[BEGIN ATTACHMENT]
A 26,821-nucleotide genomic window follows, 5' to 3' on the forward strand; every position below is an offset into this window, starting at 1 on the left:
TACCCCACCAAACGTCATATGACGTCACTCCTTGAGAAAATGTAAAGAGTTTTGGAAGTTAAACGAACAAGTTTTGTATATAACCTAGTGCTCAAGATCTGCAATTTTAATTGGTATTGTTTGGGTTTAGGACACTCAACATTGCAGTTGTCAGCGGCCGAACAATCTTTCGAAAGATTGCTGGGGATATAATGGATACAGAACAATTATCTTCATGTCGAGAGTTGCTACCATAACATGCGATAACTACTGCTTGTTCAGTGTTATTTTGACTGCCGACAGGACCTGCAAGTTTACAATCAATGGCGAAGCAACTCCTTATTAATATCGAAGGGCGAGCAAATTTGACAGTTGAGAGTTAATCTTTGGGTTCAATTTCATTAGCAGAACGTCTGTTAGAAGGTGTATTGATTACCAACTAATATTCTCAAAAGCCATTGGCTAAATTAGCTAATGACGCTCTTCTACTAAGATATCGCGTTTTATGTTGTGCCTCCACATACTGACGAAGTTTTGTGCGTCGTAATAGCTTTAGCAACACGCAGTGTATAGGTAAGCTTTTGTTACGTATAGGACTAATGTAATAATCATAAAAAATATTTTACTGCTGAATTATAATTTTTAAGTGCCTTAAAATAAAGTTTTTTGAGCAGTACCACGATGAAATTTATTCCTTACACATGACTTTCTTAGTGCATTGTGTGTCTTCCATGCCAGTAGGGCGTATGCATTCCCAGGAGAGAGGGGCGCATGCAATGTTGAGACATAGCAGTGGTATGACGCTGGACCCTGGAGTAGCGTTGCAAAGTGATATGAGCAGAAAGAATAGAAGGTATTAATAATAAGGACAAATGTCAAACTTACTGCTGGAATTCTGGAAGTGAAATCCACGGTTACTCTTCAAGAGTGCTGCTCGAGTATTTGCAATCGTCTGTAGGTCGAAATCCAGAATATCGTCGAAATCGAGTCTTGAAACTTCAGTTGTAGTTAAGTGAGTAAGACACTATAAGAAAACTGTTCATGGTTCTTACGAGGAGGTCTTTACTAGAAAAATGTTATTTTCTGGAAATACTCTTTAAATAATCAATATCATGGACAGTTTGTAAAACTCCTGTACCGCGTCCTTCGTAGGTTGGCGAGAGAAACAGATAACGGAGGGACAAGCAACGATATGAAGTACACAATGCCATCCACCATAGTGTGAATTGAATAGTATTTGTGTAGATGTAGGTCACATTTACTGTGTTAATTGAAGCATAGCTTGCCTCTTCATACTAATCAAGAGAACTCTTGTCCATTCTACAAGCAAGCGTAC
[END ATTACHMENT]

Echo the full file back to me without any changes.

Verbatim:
A 26,821-nucleotide genomic window follows, 5' to 3' on the forward strand; every position below is an offset into this window, starting at 1 on the left:
TACCCCACCAAACGTCATATGACGTCACTCCTTGAGAAAATGTAAAGAGTTTTGGAAGTTAAACGAACAAGTTTTGTATATAACCTAGTGCTCAAGATCTGCAATTTTAATTGGTATTGTTTGGGTTTAGGACACTCAACATTGCAGTTGTCAGCGGCCGAACAATCTTTCGAAAGATTGCTGGGGATATAATGGATACAGAACAATTATCTTCATGTCGAGAGTTGCTACCATAACATGCGATAACTACTGCTTGTTCAGTGTTATTTTGACTGCCGACAGGACCTGCAAGTTTACAATCAATGGCGAAGCAACTCCTTATTAATATCGAAGGGCGAGCAAATTTGACAGTTGAGAGTTAATCTTTGGGTTCAATTTCATTAGCAGAACGTCTGTTAGAAGGTGTATTGATTACCAACTAATATTCTCAAAAGCCATTGGCTAAATTAGCTAATGACGCTCTTCTACTAAGATATCGCGTTTTATGTTGTGCCTCCACATACTGACGAAGTTTTGTGCGTCGTAATAGCTTTAGCAACACGCAGTGTATAGGTAAGCTTTTGTTACGTATAGGACTAATGTAATAATCATAAAAAATATTTTACTGCTGAATTATAATTTTTAAGTGCCTTAAAATAAAGTTTTTTGAGCAGTACCACGATGAAATTTATTCCTTACACATGACTTTCTTAGTGCATTGTGTGTCTTCCATGCCAGTAGGGCGTATGCATTCCCAGGAGAGAGGGGCGCATGCAATGTTGAGACATAGCAGTGGTATGACGCTGGACCCTGGAGTAGCGTTGCAAAGTGATATGAGCAGAAAGAATAGAAGGTATTAATAATAAGGACAAATGTCAAACTTACTGCTGGAATTCTGGAAGTGAAATCCACGGTTACTCTTCAAGAGTGCTGCTCGAGTATTTGCAATCGTCTGTAGGTCGAAATCCAGAATATCGTCGAAATCGAGTCTTGAAACTTCAGTTGTAGTTAAGTGAGTAAGACACTATAAGAAAACTGTTCATGGTTCTTACGAGGAGGTCTTTACTAGAAAAATGTTATTTTCTGGAAATACTCTTTAAATAATCAATATCATGGACAGTTTGTAAAACTCCTGTACCGCGTCCTTCGTAGGTTGGCGAGAGAAACAGATAACGGAGGGACAAGCAACGATATGAAGTACACAATGCCATCCACCATAGTGTGAATTGAATAGTATTTGTGTAGATGTAGGTCACATTTACTGTGTTAATTGAAGCATAGCTTGCCTCTTCATACTAATCAAGAGAACTCTTGTCCATTCTACAAGCAAGCGTAC